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Generate Apache-Style HTTP Access Logs via SQL and PHP

Does your web hosting company block access to access.log, the text file containing raw website log files? If so, you're like me, and it sucks. There's a plethora of gorgeous and extremely insightful website traffic analyzers, but all of them require access to raw HTTP access logs. Today I propose a semi-efficient way to generate such logs utilizing PHP to determine page load data (time, user IP, requested page, referring page, user client, etc) and SQL to save such data for easy retrieval later. Note that this method is a HUGE improvement of my previous project which used PHP scripts to store HTTP access logs as flat files. Although it worked in theory, in all practicality the process of opening, writing to, and closing a text file (which grew a few MB a week) was too cumbersome for my server to comfortable handle. The method described on this page utilizes SQL, a database engine well-suited to meet these exact demands. When we're done, you'll be able to use a web interface to view your access log (pictured, converting long, complicated search queries to web search and image search strings automatically), or have the option to export it directly to an access.log text file in a standard Apache-style format.

First, make sure your database is structured appropriately. This page is written for those with a working knowledge of PHP and SQL, but if you're new to the field I encourage you to learn! is an awesome resource to rapidly learn new languages. Also, when starting-out with SQL (like me), phpMyAdmin is a awesome. The code, as it's currently written (below) is designed to store data in the "nibjb" database under the "logs" table. Briefly, it uses PHP to determine user data (time, ip, requested page, etc.) and injects this information into the SQL database. In fact, it's doing it to you right now! Don't believe me? View the source of this web page and scroll to the bottom. BAM! There you are.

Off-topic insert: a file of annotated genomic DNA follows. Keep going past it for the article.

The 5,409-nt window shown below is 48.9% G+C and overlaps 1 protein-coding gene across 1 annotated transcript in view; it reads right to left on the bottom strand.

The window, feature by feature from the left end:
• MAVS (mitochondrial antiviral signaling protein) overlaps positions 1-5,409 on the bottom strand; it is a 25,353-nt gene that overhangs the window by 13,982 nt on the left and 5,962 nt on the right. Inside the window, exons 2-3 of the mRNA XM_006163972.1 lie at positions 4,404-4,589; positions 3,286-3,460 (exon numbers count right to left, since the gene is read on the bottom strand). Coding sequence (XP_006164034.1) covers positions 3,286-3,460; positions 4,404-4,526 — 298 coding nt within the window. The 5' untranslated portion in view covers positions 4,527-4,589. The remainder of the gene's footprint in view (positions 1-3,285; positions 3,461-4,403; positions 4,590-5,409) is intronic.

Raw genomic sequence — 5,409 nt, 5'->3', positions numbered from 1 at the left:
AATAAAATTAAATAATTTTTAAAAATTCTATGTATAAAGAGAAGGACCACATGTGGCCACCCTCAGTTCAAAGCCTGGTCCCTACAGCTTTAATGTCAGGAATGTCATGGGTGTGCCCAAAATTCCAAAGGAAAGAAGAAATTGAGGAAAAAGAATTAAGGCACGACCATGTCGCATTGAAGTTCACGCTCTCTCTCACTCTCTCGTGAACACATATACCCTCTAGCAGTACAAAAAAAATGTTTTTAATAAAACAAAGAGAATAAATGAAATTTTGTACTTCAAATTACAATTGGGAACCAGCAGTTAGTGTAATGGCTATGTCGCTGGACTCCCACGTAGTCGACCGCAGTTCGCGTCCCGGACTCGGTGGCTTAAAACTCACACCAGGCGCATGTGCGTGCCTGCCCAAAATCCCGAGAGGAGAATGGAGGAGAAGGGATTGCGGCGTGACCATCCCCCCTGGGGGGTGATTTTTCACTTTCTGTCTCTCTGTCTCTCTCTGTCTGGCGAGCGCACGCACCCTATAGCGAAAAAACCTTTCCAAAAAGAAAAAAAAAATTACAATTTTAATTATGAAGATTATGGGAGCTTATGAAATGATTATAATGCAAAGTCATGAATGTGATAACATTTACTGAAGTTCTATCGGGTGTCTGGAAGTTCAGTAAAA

// logme.php

if ( !isset($wp_did_header) ) {
    $wp_did_header = true;
    require_once( '/home/content/n/i/b/nibjb/html/blog/wp-load.php' );
    //require_once( '/home/content/n/i/b/nibjb/html/blog/wp-includes/template-loader.php' );

function logwriter_handlevar($varname,$defaultvalue){
    $tempvar = getenv($varname);
    if(!empty($tempvar)) {
        return $tempvar;
    } else {
        return $defaultvalue;

if (!empty($REMOTE_HOST)) {
$logwriter_remote_vistor = $REMOTE_HOST;
$logwriter_remote_vistor = logwriter_handlevar("REMOTE_ADDR","-");

$logwriter_remote_ident = logwriter_handlevar("REMOTE_IDENT","-");
$logwriter_remote_user = logwriter_handlevar("REMOTE_USER","-");
$logwriter_date = date("d/M/Y:H:i:s");
$logwriter_request_method = logwriter_handlevar("REQUEST_METHOD","GET");
$logwriter_request_uri = logwriter_handlevar("REQUEST_URI","");
$logwriter_server_protocol = logwriter_handlevar("SERVER_PROTOCOL","HTTP/1.1");
$logwriter_http_referer = logwriter_handlevar("HTTP_REFERER","-");
$logwriter_http_user_agent = logwriter_handlevar("HTTP_USER_AGENT","");
$logwriter_logstring = "$logwriter_remote_vistor $logwriter_remote_ident $logwriter_remote_user [$logwriter_date $logwriter_timezone] "$logwriter_request_method $logwriter_request_uri $logwriter_server_protocol" 200 - "$logwriter_http_referer" "$logwriter_http_user_agent"n";